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slayemin

Member Since 23 Feb 2001
Offline Last Active Jul 21 2016 07:38 PM

Posts I've Made

In Topic: you all say oculus rift but why not google glass?

20 July 2016 - 01:31 AM

I don't know how the hololens screen projection system works. I suspect that they have three very thin layers of glass and each layer contains the red, green and blue channel and they rely on the additive properties of light to render a colored image.

 

Rendering an imagine is the first of many big challenges you'd face if you're going to make your own AR device. Remember that augmented reality is... augmenting reality! That means you have to know a bunch of things about reality before you can augment it! You need to know where things are in reality space, so that means you'll need to have two cameras that are constantly doing image capture, feeding the capture to a processor, which then tries to gather depth information to create a "z-buffer" for the real world. Why do you need this? For occlusion of course. If you have a ball in augmented reality and it rolls behind the couch, your device will have to know that the 3D position of the ball isn't visible anymore because it is being occluded by the couch. But, maybe a portion of the ball is still visible? So you'd have to do some fancy logic against each pixel in the ball mesh to see if its depth buffer test is less than or greater than the real world depth buffer. Then you've also got to map out the shape of the objects in the real world so that you can have collisions with it. Your ball should bounce off of the couch rather than phasing right through it, and in order for that to happen, you have to do some time processing the environment around you in order to generate triangulated collision meshes. 

 

This is computationally expensive stuff, so the "magic" of the hololens is that you're really wearing a stand alone computer on your head which has enough processing power and battery life to do this decently for a reasonable amount of time. It's really quite incredible if you think about how much computational power you'd need to do this, and they've shrunk it down to the size of a head band. You also have a microphone, so you can issue voice commands to the system which is pretty smart at interpreting them (I've never tried that feature).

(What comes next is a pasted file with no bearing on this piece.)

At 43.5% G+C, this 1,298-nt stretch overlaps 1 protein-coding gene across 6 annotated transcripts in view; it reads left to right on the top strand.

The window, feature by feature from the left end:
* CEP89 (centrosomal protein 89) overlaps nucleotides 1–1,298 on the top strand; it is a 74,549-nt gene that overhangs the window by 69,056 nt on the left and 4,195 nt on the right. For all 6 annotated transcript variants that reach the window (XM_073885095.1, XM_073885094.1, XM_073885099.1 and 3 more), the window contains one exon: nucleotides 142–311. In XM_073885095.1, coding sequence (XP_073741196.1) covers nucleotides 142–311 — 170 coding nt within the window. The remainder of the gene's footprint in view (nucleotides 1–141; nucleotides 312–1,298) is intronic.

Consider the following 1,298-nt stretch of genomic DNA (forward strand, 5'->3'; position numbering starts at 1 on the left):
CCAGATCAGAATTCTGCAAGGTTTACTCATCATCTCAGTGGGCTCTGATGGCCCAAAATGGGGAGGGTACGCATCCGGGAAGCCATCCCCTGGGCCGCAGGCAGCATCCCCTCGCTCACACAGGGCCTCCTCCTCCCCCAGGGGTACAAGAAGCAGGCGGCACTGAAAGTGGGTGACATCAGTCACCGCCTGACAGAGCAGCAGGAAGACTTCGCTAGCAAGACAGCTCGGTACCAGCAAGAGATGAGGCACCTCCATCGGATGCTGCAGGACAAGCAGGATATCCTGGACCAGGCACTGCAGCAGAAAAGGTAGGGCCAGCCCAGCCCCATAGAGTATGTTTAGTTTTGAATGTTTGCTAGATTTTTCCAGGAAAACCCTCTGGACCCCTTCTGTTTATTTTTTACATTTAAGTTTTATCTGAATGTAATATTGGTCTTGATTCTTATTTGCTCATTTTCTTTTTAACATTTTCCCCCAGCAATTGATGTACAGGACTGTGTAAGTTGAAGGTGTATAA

Anyways, trying to compare hololens to oculus rift is like comparing boats vs cars and complaining that your boat can't drive on the highway, or your car doesn't float. They are fundamentally very different...


In Topic: Space for Unity refugees?

11 July 2016 - 02:42 PM

So just to fill in guys that aren't from the Unity board..

 

They used to run XenForo and it was really solid. They wanted to interconnect more site features so they licensed Lithium. They made the Xenforo forum read-only and fired up the Lithium version a few days later after migrating the databases.

 

Well unfortunately the migration was a complete disaster. Swathes of posts disappeared, no PM's migrated, no thread subscriptions migrated, the default layout is unanimously abhorred by the entire community, and lots of other problems/complaints. Essentially they went live with what appears to be a completely untested system after the first pass at data migration.

 

No one likes it, no one is happy and they're currently trying to communicate with Lithium but its all across the pond so time zones bork any kind of rapid scheduling and its taking forever to get solutions on what is involved with rollback etc while leadership is in SF, the forum team is in Coopenhagen and Lithium guys are somewhere else I think.

 

So while that basically leaves most users trying to avoid the forums now, I wouldn't expect loads of people to shift over to a generic forum with a single section for Unity because it will never compare to the quality, convenience, integration and 'officialness' of the legacy XenForo Unity forums. For myself, I just got a color inverter so I could read the text but all I post there for now is to update my asset threads.

This is fascinating to me. I love learning from the mistakes of others.

I would consider this to be a significant deployment and roll out failure due to insufficient testing. With the way you describe it, it sounds like their sysadmin just did a database migration, didn't check to make sure everything migrated perfectly, assumed it was all good to go, turned one system on and the other off, and felt the blowback when people lost data and capabilities. 

It sounds like the cross system compatibility capabilities they were looking for sounded like a solid business case which benefits them and customers, but they botched the execution of it. Now, they face a public support crisis and the project is tainted, so if they try again in the near future, people will bring their bad memories of the last failure and be opposed to the change. Fascinating. This is why you can't screw up your deployment and integration step. There's always going to be a subsequent user training step in the SDLC which generates user resistance, but deploying an 80% solution is going to multiply your end user resentment, no matter the validity of the business case.

The interesting question to follow up with is, "How could this have been done better?"